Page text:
of the kernel k in the relevant Mellin-Stieltjes convolution (see e.g. [19, Ch. 4,

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5]). In the Hankel case of [14, 18] the relevant transform is exactly of convolution type; here and in [16] the ‘ultraspherical transform’ is only approximately 155

so (cf. [19, §4.2, 4.3, 4.10]). It is interesting to compare the Mellin transforms

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in these three cases.

Remarks.

1. Besov paths. Kerkyacharian et al. [41, §7.22] show that if the angular power spectrum 13

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satisfies an = O(1/n1+γ ) for γ > 0 (so An :=

P∞ n

ak = O(1/nγ )), then the sam-

α ple paths of the process X are a.s. in the Besov space B∞,1 for all α < γ (see

Gin´e and Nickl [32] for the theory of Besov spaces in such contexts, Fukushima et al. [34] for the necessary theory of Dirichlet structure on the index set, Sd here). Thus the faster the decay of the angular power spectrum, the smoother the paths of the process. 2. Fractional calculus on spheres. Following Askey and Wainger [4, Part I §3], a theory of fractional integration and differentiation on spheres was given by Bavinck [7]. This is based on the expansion into spherical harmonics Sl,m above; these are eigenfunctions of the spherical Laplacian ∆ (Laplace-Beltrami operator on the sphere), with

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f

eigenvalues −l(l + λ) (or −l(l + α + β + 1) in the Jacobi case): ∆Sl,m = −l(l + λ)Sl,m ,

(1 − ∆)Sl,m = (1 + l(l + λ))Sl,m .

In terms of the fractional Laplacian (see e.g. [44]), applying (1 − ∆)σ/2 intro-

rep

duces multipliers (1+l(l+λ))σ/2 into the expansion. For σ > 0, this corresponds

to (fractional) differentiation of order σ (∆ being a second-order differential operator), or (fractional) integration if σ is negative (recall: the faster the angular power spectrum coefficients decay, the smoother the paths of the process, and the slower, the rougher).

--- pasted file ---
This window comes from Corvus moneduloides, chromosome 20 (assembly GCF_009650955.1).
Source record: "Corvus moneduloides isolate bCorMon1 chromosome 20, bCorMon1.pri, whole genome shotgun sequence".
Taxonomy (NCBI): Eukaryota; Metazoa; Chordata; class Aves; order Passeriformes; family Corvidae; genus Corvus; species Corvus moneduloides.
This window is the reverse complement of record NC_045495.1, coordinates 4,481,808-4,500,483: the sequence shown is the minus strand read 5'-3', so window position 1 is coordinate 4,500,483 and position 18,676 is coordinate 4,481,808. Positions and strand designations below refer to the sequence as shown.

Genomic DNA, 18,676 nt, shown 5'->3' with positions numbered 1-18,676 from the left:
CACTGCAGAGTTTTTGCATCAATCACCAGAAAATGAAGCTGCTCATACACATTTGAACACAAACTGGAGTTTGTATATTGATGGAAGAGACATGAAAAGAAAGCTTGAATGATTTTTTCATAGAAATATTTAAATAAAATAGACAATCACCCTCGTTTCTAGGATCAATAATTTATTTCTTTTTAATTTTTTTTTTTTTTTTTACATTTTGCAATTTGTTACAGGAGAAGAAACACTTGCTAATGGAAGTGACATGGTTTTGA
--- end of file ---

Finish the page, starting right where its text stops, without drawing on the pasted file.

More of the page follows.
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This has the semigroup property

Iα+β = Iα ◦ Iβ .

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This desirable property is not shared by previous definitions of spherical fractional integration (see [4] for references), nor by analogues in the literature on 160

‘dimension walks’; see e.g. [24] for references. Note that λ here may be a continuous parameter, and is not restricted to the

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half-integer values implied by λ = 12 (d − 1) with d the dimension of the sphere (as a Riemannian manifold). See [12], [24] for projections between two different dimensions (parameters).

165

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5. Integrability and path-continuity The question of path-continuity of the process is addressed in the work of Lang and Schwab [48] (cf. [2]) and Lan, Marinucci and Xiao [47]. The picture is much as above: the faster the decay of the angular power spectrum, the better: the more regular the paths of the process (and, as in Malyarenko’s theorem of §3, the faster the decay of the incremental variance at the origin). In [48, Assumption 4.1], Lang and Schwab assume a decay condition on the angular power spectrum measured by a summability condition (rather than by rate of decay as in Malyarenko’s theorem): in our notation, they assume an nγ < ∞

(γ > 0).

(Int)

f

X X

An .nγ−1 < ∞ :

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In view of (∗) above, we re-write this by partial summation as X

(n + α + 1)An .nγ−2 < ∞.

As above, and in [48, §4], the case γ ∈ (0, 2) is specially important, so

rep

we begin with that. Then the summability condition (Int) may [17, Th. 1] be translated into a corresponding integrability condition on the incremental variance at the origin: (Int) implies Z

π/2

R

0+

I(cos θ).θ−γ dθ/θ < ∞.

(Int0 )

dθ/θ diverges, this gives in particular that I(cos θ) = o(θγ )

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As

lP

0+

(θ ↓ 0).

This strengthens the result of [48, Lemma 2] from O(.) to o(.) (though in view of the ‘-gap’ in [48, Th. 4.7], where it is used, this does not matter).